Politics

Ghosts

By

The phone startled Suzette Latsko. She had worked the night shift at the hotel and was at home napping when it rang. The woman on the other end said she was conducting a poll on the upcoming South Carolina primary and wanted to ask a few questions. Latsko, who is working toward a degree in political science at the College of Charleston, perked up. "Go ahead," she said.

At first, as Latsko tells the story, the questions were generic: How much attention had Latsko been paying to the GOP campaign? Did she agree with the way the country was being run? But then the questions changed. "Do you agree," the woman asked, her voice rising slightly, "with the part of [John McCain's] plan that increases taxes on contributions to colleges, charities, and churches by $20 million? Do you know that McCain voted for the largest tax increase ever?"

Latsko, who had been following the campaign closely, said she didn't think that was true. The woman asked whether that was her answer and then forged on, the questions sounding more and more like statements: "McCain's tax plan does not give significant tax cuts to average working families.... McCain was reprimanded for intervention between the federal government and Charles Keating during the S&L scandals.... McCain uses the planes of corporations that have business before the committee that he chairs."

Latsko started to write the questions down on a piece of paper. "I couldn't believe it," she says. "It was totally dishonest." When she asked the polling group's name, the woman said it was Voter Consumer Research, which works for Texas Governor George W. Bush.

The Bush campaign denies it is conducting "push polling," a technique designed to spread negative information about an opponent in the guise of voter research, and leveled a similar charge against McCain. But there is mounting evidence that, after Bush's 18-point defeat in New Hampshire, his campaign, or at least those who support it, are resorting to a scorched-earth policy in South Carolina. In Greenville, near the foothills of the Blue Ridge Mountains, several people told me that an endless stream of anonymous callers had phoned the local radio station asking about McCain's womanizing and questioning his war record. "It's disgusting," says Terry Haskins, the speaker pro tem of the South Carolina House and a McCain supporter. "There were people on the radio saying, `How can Terry Haskins support a man who gave secrets to the enemy?' I've seen dirty politics, but I've never seen a rumor campaign like this. It's a vile attempt to destroy a man's reputation just to win an election, and I know it's organized because none of these rumors existed until the day after New Hampshire."

When I visited Greenville's Bob Jones University, the ultra-fundamentalist college famous for banning interracial dating, I encountered the campaign firsthand. As I sat in the administration office under the mounted head of a deer, Bob Taylor, the school's dean, who had helped coordinate Bush's recent visit to the school and had Bush bumper stickers stacked on his desk, told me he was worried about McCain's second wife's family values, among other things. What do you mean? I asked. He leaned forward, his voice dropping several notches. She owns, he confided, "one of the biggest beer distributors" in the country, and he feared her family might have "friendships among organized crime." When I asked him for evidence, he leaned back in his chair and said, "I don't have any firsthand knowledge, but that's just the kind of thing that's out there."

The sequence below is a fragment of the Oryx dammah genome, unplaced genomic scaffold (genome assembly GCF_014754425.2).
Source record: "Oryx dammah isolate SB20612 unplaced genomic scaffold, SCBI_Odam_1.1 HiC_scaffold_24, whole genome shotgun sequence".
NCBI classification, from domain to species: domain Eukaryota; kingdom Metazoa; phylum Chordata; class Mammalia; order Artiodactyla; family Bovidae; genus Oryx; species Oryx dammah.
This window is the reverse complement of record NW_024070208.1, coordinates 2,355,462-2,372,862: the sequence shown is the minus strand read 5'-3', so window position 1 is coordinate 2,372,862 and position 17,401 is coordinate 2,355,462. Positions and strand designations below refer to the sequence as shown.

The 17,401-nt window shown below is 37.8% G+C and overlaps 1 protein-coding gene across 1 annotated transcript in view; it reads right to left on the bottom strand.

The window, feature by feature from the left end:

South Carolina--where loyalty is an obsession, conservatism a given, and hierarchy a way of life--has long been the place where liberal-minded and anti-establishment candidates die. It started with Lee Atwater, the blues-playing good old boy who liked to quote, in his Southern drawl, the ancient Chinese philosopher Sun-Tzu: "Awl wawfare is based on deception."

Atwater invented, for a whole generation of politicians and consultants, the art of modern political warfare. First as an aide to Senator Strom Thurmond and later as a consultant to Governor Carroll Campbell, he identified what he called "symbolic platforms"--the flag, family values, taxes--and painted his opponents, regardless of their ideology, as ultraliberals, as outsiders and transgressors of the Southern way of life. He helped label one congressional candidate a foreign-born Jew and said a Democrat who had suffered shock therapy as a 16-year-old had been "hooked up to jumper cables." "I guarantee you I can get the negatives up on anyone," Atwater boasted.

In 1980, as state chair of Ronald Reagan's presidential campaign, he set out to make South Carolina, and himself, central to national politics. George Bush had upset Reagan in Iowa, which gave him, famously, the "big mo" he thought he could ride to the nomination. But, when Bush hit South Carolina, Atwater was ready. In one of his most infamous ploys, he got South Carolinian Reid Buckley to tape radio ads calling Bush a liberal, which, because Reid sounded so much like his brother, William F., made voters think they were listening to the conservative icon. These attacks, Atwater later gloated, pounded the pro-choice preppie from Connecticut "into the dirt." Victory in South Carolina secured Reagan the nomination and Atwater his role as the GOP establishment's Southern kingmaker, an enfant terrible whom respectable candidates would enlist every few years to do the things that politicians speak of only in back rooms.

As Earl and Merle Black note in The Vital South, Atwater based his strategy on a deep understanding of his native state. He grasped that South Carolina, profoundly traditional and dominated by his well-organized machine, would support whichever conservative the national party establishment wanted. Thus, by strategically scheduling South Carolina's primary, he could construct a "firewall" against any insurgent that independent, reform-minded Iowa and New Hampshire threw up. "Lee obviously understood the South better than anybody in this room," said Jack Kemp's campaign manager, Ed Rollins, during a postelection meeting of the top advisers to all the 1988 campaigns, "and, by moving the South Carolina primary forward, he set a strategy that was almost impossible to beat."